Taliban bans Afghan women from working for NGOs.



ISLAMABAD — The Taliban has issued another sweeping ban on women in public life, barring female Afghan employees from working at international organizations. The ministry of economy announced the decision in a statement Saturday, saying “all female employees who are working in their respective departments should stop their work until further notice.”

The ministry warned that any international organization that does not comply with the new ban will have its work permit revoked.

The ministry said the decision was made after “serious complaints” that women working for nongovernmental organizations were not observing conservative Islamic dress. Earlier this year the Taliban ordered all Afghan women to wear head-to-toe coverings in public.

The move comes as Afghanistan faces a dire humanitarian crisis, with near-universal poverty and more than two-thirds of Afghans expected to need humanitarian aid in 2023. International NGOs have played a critical role in providing basic assistance and keeping Afghanistan’s health care system afloat, particularly after the Taliban took power last year. Afghan and foreign women have continued to work with these organizations since the Taliban takeover, and are often uniquely positioned to provide aid to women in the deeply conservative country.

Saturday’s announcement comes just days after the Taliban banned Afghan women from attending university, a decision that harms thousands of women nationwide, constricting their role in the workplace at a time when Afghanistan is already struggling economically.

One Afghan woman working for an international organization in Kabul said she burst into tears when she heard the news, calling it “shocking and disappointing.”

“This is like losing our hopes,” she said. “We don’t have the opportunity to work — I am speechless.”

She said she received an email from the human resources department at her organization, instructing her to work from home until further notice. She said she feels “lucky” to still be able to work at all, for now — even though it means she is forced to rely on internet via her mobile phone and deal with the Afghan capital’s frequent electricity cuts. At the office, she had a generator and WiFi.

The woman, who spoke on the condition of anonymity for fear of reprisals, said she is the main breadwinner in her family — supporting her elderly parents and her husband, who is just finishing school. She also covers the educational expenses of one of her young nephews. “I cannot even imagine” losing that income, she said.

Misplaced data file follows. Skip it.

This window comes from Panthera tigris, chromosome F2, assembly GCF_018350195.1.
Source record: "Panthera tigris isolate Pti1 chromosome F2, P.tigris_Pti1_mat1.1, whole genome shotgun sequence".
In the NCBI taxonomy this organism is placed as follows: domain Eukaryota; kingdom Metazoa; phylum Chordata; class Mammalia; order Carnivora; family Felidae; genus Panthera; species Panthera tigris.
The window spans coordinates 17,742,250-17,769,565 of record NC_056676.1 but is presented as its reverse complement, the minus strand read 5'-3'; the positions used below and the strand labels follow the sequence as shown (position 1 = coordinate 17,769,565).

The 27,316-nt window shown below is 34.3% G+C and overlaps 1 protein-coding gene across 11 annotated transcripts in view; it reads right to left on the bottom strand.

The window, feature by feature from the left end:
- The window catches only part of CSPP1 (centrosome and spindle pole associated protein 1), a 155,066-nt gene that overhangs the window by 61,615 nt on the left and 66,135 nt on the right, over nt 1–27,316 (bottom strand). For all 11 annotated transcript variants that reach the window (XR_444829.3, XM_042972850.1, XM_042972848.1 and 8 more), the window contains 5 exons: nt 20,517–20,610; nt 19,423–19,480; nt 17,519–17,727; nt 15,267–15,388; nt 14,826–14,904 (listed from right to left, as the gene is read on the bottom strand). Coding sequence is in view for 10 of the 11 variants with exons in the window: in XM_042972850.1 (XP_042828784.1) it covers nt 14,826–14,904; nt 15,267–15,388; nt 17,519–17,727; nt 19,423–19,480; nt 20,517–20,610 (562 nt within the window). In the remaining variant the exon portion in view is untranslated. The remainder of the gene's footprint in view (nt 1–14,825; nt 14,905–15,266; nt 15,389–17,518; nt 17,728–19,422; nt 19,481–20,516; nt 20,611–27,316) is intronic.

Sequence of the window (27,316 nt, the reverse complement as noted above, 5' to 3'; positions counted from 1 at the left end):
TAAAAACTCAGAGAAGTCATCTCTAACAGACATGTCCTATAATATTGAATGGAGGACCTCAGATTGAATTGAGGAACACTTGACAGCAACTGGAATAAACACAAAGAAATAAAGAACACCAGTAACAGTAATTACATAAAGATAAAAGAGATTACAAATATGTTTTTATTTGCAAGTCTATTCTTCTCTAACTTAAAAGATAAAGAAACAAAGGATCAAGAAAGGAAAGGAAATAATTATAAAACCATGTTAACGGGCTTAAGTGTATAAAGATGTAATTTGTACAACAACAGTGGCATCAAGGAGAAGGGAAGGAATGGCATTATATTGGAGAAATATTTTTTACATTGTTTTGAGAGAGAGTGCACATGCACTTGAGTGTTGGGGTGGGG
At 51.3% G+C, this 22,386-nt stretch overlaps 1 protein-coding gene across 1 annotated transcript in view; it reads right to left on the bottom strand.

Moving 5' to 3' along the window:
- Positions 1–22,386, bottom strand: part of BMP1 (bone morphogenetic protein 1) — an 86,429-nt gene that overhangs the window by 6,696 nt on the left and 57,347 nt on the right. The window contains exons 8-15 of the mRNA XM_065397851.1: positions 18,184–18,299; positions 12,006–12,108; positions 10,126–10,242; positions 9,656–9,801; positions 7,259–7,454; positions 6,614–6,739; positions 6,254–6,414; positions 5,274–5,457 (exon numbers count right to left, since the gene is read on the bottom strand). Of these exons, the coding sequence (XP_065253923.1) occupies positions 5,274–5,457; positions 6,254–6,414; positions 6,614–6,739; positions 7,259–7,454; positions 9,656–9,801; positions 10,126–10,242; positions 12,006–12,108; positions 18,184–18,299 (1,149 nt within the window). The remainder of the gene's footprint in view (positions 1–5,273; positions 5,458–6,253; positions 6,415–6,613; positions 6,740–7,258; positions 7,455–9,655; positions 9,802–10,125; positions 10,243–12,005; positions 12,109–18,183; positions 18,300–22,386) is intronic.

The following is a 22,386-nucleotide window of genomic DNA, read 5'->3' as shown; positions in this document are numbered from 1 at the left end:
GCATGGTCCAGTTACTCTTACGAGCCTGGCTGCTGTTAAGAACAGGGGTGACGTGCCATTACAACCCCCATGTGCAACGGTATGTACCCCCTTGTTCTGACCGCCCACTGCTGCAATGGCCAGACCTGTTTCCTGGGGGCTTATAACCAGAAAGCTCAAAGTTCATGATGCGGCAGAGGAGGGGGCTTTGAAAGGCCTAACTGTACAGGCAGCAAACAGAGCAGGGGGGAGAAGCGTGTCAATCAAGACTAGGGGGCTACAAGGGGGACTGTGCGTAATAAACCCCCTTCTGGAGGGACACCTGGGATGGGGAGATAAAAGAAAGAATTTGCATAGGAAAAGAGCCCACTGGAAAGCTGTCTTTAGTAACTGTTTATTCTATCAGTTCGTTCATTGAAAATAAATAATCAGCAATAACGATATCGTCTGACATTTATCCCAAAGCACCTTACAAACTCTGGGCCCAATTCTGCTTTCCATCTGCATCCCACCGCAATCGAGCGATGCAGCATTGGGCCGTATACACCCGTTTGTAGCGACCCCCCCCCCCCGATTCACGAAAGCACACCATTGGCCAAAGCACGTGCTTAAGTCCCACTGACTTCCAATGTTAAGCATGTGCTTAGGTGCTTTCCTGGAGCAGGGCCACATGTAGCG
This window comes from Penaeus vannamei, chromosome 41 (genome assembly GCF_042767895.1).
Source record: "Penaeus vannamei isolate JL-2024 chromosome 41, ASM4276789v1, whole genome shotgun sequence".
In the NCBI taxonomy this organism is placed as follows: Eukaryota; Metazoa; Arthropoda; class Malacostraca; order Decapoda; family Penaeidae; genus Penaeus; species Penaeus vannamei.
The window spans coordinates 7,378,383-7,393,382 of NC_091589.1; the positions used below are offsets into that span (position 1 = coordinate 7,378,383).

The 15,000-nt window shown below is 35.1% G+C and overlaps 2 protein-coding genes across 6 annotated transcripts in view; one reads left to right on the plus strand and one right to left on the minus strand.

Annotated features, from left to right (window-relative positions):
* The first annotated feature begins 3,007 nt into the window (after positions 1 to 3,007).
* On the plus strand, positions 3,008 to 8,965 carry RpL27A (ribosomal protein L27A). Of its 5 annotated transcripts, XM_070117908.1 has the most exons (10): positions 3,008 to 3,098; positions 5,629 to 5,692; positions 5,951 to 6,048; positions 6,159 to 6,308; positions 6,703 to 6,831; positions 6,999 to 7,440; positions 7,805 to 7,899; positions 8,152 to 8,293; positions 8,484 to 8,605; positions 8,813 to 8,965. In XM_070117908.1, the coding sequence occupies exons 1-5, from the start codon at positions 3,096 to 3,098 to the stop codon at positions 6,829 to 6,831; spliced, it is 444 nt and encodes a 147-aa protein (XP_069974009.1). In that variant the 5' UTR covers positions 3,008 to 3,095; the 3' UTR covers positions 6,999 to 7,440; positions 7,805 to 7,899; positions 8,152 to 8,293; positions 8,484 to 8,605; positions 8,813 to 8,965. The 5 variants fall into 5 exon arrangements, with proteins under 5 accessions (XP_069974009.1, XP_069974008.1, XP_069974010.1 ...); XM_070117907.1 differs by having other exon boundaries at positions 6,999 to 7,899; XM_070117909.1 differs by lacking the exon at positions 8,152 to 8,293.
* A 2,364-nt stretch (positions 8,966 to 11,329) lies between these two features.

The United Nations said Saturday it is “profoundly concerned” by the order and would seek clarity from Taliban officials. “Any such order would violate the most fundamental rights of women, as well as be a clear breach of humanitarian principles,” the United Nations Office for the Coordination of Humanitarian Affairs said in a statement.

“The U.N. in Afghanistan and its partners condemn the reported order and remind the de facto authorities that taking away the free will of women to choose their own fate, disempowering and excluding them systematically from all aspects of public and political life takes the country backward, jeopardizing efforts for any meaningful peace or stability in the country,” the statement added.

Ramiz Alakbarov, the U.N. secretary general’s deputy special representative for Afghanistan, called the order “a clear breach of humanitarian principles.”

He said U.N. offices had not received the letter from Taliban officials outlining the order, so it is unclear whether the new rule will apply to female employees of the United Nations. Regardless, the ban will impact U.N. projects, he said, since agencies rely on NGOs to implement many of their programs.

“Attending to the needs cannot be done without equal participation of women and men,” he said.

Female aid workers are vital in delivering badly needed aid, he said, since “you cannot send male staff to assess the needs of the households and to speak to women.”

Alakbarov said the United Nations will try to convince the de facto authorities to change course, making clear that if women are not allowed to work, “we will not be able to assist.”

Amnesty International called the new order “yet another deplorable attempt to erase women from the political, social and economic spaces,” in a tweet.

CARE International, which has worked in Afghanistan since 1961, suspended its operations on Saturday “until there is further clarity on the decision and its impact,” according to Melissa Cornet, the organization’s humanitarian advocacy adviser for Afghanistan. Representatives from the United Nations and international NGOs will hold an emergency meeting Sunday to plan a coordinated response, she said.

“This decision will prevent women aid workers from reaching women and girls in need” and from providing “lifesaving aid to a population already facing life-threatening levels of hunger,” Cornet said.

The announcement did not specify whether the ban applies to foreign women working for NGOs, but previous restrictions have applied only to Afghan women.

Parker reported from Washington.

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